I’m finally getting around to reading the New York Times Magazine profile of Herman Cain. Best line so far:
"Let us pause here to make a necessarily severe assessment: to say that Herman Cain has an imperfect grasp of policy would be unfair not only to George W. Bush in 1999 but also to Britney Spears in 1999. Herman Cain seems like someone who, quite frankly, has never opened a newspaper."
An interesting premise, but I’m afraid that this article is what Jack Schafer of Slate famously called a “Bogus Trend Story.” I don’t want to bore you with a thorough takedown of the article, since only I and other horders of animation minutiae might care, but suffice it to say that the the author of the article clearly took little time in looking into the history of even Walt Disney feature animation in composing this piece. No famous voice actors in animated features before Robin Williams? I guess Phil Harris, Eva Gabor, Ed Wynn, Bob Newhart, and Peggy Lee weren’t famous enough at the time. Louis Prima (of “The Jungle Book”)? Never heard of him.
This is not to say that there is no kernel of truth in the thesis of the article: in the 1990s, during the rise of Jeffrey Katzenberg (formerly a talent agent) and Michael Eisner at the Walt Disney Company, much attention was paid to the idea that big box office names could help increase demand for an animated feature, particularly after the success with Robin Williams as the Genie. Hence: Jonathan Taylor Thomas in Lion King, Mel Gibson in Pocahontas, and Demi Moore in Hunchback of Notre Dame. It’s also likely that these studio heads played a role in getting Tom Hanks and Tim Allen to headline the original Toy Story during the same period.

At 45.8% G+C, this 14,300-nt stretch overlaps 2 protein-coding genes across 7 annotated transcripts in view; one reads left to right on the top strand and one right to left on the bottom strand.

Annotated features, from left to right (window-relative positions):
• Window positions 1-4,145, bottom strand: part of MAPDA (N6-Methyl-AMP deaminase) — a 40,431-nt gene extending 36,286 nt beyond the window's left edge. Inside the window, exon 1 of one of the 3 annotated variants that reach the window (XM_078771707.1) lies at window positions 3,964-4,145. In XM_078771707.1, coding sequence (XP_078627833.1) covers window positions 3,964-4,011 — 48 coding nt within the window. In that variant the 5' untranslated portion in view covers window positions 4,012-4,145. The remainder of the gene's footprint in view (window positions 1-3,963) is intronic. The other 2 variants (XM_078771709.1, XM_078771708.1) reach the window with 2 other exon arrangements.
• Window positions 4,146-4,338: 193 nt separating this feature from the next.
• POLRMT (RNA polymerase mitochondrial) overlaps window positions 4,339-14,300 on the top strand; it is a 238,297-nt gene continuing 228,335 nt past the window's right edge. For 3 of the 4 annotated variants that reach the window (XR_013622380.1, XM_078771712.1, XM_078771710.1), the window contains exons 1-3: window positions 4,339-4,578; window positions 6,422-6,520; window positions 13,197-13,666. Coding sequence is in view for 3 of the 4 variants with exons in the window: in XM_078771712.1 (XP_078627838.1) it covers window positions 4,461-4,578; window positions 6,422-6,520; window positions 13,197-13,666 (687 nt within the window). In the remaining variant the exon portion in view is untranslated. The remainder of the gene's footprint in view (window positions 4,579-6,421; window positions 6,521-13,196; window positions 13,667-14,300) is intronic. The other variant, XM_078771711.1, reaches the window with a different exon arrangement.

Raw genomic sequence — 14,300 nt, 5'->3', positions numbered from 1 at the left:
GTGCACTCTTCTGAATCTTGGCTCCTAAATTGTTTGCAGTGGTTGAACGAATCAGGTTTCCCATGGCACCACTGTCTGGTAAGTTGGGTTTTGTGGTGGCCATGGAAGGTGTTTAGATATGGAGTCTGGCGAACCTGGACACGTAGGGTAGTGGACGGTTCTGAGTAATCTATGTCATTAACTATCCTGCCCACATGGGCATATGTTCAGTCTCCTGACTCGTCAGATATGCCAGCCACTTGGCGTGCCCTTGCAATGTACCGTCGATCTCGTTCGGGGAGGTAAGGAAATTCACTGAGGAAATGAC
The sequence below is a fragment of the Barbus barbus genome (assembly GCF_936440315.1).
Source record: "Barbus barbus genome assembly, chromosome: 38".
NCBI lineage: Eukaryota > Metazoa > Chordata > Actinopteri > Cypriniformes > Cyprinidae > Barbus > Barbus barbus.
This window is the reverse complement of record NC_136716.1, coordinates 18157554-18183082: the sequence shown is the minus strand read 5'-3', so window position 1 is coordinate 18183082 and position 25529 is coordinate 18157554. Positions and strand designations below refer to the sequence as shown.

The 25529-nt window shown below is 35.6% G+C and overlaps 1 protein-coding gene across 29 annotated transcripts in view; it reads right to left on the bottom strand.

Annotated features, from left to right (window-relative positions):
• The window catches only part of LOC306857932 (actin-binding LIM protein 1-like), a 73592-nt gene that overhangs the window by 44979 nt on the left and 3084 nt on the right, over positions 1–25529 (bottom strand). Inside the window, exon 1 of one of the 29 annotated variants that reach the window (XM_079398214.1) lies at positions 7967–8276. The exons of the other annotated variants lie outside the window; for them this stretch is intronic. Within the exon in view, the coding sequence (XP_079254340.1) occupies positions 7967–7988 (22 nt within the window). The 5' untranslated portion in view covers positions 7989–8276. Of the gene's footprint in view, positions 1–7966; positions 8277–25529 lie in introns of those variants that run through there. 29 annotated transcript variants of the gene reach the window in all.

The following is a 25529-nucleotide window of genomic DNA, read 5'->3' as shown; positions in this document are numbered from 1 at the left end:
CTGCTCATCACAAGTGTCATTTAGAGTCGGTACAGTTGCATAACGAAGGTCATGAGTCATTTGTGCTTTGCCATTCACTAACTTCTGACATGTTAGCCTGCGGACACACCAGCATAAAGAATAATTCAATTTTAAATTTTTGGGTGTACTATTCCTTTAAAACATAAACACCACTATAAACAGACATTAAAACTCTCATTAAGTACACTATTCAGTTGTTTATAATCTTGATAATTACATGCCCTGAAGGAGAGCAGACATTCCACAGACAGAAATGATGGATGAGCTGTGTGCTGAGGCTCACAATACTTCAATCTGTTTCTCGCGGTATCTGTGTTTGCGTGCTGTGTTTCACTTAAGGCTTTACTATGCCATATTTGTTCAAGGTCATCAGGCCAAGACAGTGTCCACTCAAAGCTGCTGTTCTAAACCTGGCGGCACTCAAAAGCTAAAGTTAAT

When Katzenberg then left for Dreamworks, he took that same ethos with him: star power sells. This is extremely clear in the films Dreamworks has produced since that time; the emphasis in the trailers and posters is almost always on the big-name celebrity voices in the cast. Do I think this has an impact on box office? Not as much as Dreamworks might hope. After all, the top grossing animated film of all time until 2010 was Finding Nemo, and that film was headlined by Albert Brooks and Ellen Degeneres. One of the most popular characters in the film - Crush the turtle - was actually played by the director, Andrew Stanton. Pixar has proved that good voice casting - defined by cohesively matching a voice to a character - is what is important in an animated film, and Disney as a whole has backed away from celebrity casting since the Eisner era. The most famous actor in “The Princess in the Frog" is probably John Goodman, and he appears in about 10% of the film and nowhere in the advertising. Hopefully, Dreamworks is getting their A-list cast for a steep discount for voice work, or else they are probably overpaying.